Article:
The Fiji Times » Animal welfare and safety

Accidents happen despite our best efforts, but there are things we can do to prevent certain health emergencies in our animals.

Practice prevention

It should become second nature to you, your family and your pets.

First aid is the things you can do to lessen the bad things that can happen as a result of illness or injury.

They do not replace veterinary medical help, but can be a life-saving first step. Please note that humane emergency rooms are not intended for the treatment of animals.

Please do not take your injured or sick animal to the human hospital because:

  • animals can carry diseases that can be serious in sick people waiting in the emergency room or in the hospital; and
  • human medical personnel are not trained to handle animal patients.
  • First aid is what you need to do before you can get veterinary care for your pet;
  • Follow the first aid advice and bring them to the veterinary clinic in the morning with or without calling first. Sick or injured animals are not turned away.

Preventive measures

For cats and dogs confine your animal in a space safe from danger. Having then been neutered at a young age, they tend to stay home and stay out of trouble.

Deworm regularly, especially young animals, do not feed bones, keep them out of trash and drain water, and vaccines.

These and other steps go a long way in preventing emergencies; For farm animals, have fenced enclosures to minimize tethering (ropes around the neck are dangerous).

Animals and roads don’t mix, so keep them away from roads. Always provide a source of fresh water. Rotation of grazing areas to minimize pests. Muddy paddocks or pastures harbor all sorts of problems for people and animals.

Have; fresh and clean drinking water; and separate sick animals into their own space.

Until there are adequate and properly trained veterinary staff on a consistent basis in Fiji, you must know first aid for your animals. Here are some of the most common emergencies you might encounter and the first aid you should give until you can get veterinary care.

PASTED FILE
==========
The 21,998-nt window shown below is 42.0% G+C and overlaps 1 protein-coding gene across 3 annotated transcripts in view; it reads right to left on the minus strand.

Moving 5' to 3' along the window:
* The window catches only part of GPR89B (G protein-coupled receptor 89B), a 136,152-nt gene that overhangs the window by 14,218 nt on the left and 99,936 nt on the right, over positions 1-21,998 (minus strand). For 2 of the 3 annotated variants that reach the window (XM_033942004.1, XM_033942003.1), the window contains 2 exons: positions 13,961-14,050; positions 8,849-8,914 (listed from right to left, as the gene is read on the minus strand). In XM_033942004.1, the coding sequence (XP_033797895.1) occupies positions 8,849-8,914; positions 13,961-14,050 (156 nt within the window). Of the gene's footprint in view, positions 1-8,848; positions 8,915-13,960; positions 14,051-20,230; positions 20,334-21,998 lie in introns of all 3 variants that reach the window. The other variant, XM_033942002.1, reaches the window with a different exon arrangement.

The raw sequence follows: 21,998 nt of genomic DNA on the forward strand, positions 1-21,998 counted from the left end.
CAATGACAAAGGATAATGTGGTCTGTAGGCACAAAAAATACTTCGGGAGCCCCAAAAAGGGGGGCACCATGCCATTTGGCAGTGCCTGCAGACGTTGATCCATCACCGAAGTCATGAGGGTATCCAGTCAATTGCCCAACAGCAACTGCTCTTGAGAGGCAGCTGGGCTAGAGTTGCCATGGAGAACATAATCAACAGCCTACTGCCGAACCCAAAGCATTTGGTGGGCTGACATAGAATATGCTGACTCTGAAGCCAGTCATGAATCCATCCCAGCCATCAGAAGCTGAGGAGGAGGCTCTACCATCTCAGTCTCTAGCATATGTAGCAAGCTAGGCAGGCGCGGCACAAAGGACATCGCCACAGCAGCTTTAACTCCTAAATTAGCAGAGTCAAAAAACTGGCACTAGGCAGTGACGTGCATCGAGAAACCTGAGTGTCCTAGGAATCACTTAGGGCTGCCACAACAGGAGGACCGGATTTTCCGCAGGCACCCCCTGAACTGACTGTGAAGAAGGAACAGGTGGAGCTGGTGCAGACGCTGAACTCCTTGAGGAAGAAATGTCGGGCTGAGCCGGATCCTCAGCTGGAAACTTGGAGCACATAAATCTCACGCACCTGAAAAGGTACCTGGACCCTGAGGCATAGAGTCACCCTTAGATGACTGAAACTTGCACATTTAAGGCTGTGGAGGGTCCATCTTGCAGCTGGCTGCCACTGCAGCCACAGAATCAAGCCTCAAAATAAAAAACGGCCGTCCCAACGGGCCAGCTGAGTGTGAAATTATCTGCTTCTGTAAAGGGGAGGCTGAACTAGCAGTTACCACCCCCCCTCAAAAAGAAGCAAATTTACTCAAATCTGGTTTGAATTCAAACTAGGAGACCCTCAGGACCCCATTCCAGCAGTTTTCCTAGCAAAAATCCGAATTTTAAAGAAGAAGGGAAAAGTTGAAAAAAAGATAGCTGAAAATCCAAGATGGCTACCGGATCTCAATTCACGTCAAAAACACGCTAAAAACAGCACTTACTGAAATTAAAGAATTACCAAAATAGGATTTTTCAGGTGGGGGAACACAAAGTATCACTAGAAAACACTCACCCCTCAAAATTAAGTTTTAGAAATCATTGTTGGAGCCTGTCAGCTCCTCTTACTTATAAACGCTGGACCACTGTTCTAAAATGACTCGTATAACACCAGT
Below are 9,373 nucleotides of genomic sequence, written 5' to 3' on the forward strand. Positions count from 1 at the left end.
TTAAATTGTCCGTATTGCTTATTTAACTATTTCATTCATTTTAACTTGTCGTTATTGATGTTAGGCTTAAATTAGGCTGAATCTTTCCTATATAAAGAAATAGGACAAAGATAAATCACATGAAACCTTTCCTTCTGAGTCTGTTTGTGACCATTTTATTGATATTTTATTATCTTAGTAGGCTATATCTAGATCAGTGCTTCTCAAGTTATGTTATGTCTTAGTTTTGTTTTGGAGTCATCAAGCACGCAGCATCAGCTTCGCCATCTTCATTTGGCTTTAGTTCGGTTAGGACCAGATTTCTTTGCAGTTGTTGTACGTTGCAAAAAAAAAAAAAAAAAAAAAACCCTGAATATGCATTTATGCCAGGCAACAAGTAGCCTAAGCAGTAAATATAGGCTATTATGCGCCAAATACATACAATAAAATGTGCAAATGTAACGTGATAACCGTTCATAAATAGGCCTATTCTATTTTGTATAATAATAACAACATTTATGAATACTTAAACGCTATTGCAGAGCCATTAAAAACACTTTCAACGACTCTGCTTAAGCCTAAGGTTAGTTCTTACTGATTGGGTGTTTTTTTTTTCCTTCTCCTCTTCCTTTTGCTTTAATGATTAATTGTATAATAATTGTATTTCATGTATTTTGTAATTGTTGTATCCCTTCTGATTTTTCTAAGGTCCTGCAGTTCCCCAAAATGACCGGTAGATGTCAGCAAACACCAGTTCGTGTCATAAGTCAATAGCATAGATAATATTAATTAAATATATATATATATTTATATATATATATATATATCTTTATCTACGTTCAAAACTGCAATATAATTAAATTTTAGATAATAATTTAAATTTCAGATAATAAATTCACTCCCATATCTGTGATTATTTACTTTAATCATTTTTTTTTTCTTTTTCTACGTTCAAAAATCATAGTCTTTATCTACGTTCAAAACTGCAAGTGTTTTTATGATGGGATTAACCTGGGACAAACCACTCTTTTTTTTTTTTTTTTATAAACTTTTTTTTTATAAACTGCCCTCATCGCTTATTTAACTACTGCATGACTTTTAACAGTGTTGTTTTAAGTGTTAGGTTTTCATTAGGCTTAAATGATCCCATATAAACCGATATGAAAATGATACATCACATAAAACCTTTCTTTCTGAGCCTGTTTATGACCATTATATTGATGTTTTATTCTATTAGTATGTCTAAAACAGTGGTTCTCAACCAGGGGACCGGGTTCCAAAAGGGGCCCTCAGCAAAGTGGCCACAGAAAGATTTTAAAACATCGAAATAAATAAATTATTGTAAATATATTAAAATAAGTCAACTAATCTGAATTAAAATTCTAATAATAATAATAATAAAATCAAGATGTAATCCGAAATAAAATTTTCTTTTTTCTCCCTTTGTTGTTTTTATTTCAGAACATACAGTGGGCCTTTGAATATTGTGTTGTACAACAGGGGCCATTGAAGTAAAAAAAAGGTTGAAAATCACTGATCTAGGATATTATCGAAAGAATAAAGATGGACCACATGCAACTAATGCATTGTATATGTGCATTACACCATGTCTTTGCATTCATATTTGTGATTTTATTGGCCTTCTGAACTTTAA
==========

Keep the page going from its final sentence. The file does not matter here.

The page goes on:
Hit or run over by a vehicle

Even if the dog is out for a walk, keep him confined to a small, safe space until you know for sure that he is fine, either by watching him closely over the next 24-48 hours or after a check-up. veterinary. If unable to stand and walk, use your stretcher to transfer and move the dog to safety.

Dogs in pain often bite the first object in front of them so gently, but quickly placing a blanket over them while being transferred to safety is the safest for all. Put them in a quiet, warm, dry and safe place. Offer only water for the first six to eight hours. Arrange a vet visit as soon as possible.

Bleeding and deep wounds (like a cane knife). If bleeding occurs, apply pressure. A clean, dry towel is a good first aid dressing for deep wounds.

Place it directly over the wound, then wrap a tight-fitting bandage around that site as with the head wound bandage. This may remain for several hours or even overnight until veterinary care is available.

If it’s not bleeding, use a t-shirt or shorts to cover the wound and keep it as clean as possible. Open wounds at a surgical site should be promptly wrapped and covered.

Anything beyond should have a wet bandage first, then a small hand towel, after which a rolled bandage to hold it in place. Get him seen by a veterinarian as soon as possible. Surgical patients should be kept calm, confined and prevented from licking/chewing to help prevent these rare but important complications.

Allergic reactions

Antihistamines are available at local pharmacies and are important medications to have on hand in case your dog has an allergic reaction. These are seen as a sudden swelling of the face, a
excessive itching, flushing, or generalized redness of the skin, or swollen, raised patches of skin. Ask your veterinarian in advance which types and what dose your dog or cat might need.

Suspected poisoning

If you know what he ate and it was less than four hours ago, you can give him hydrogen peroxide to make him vomit.

If more than four hours ago, using a charcoal slurry can help bind the toxin/poison and reduce its effect.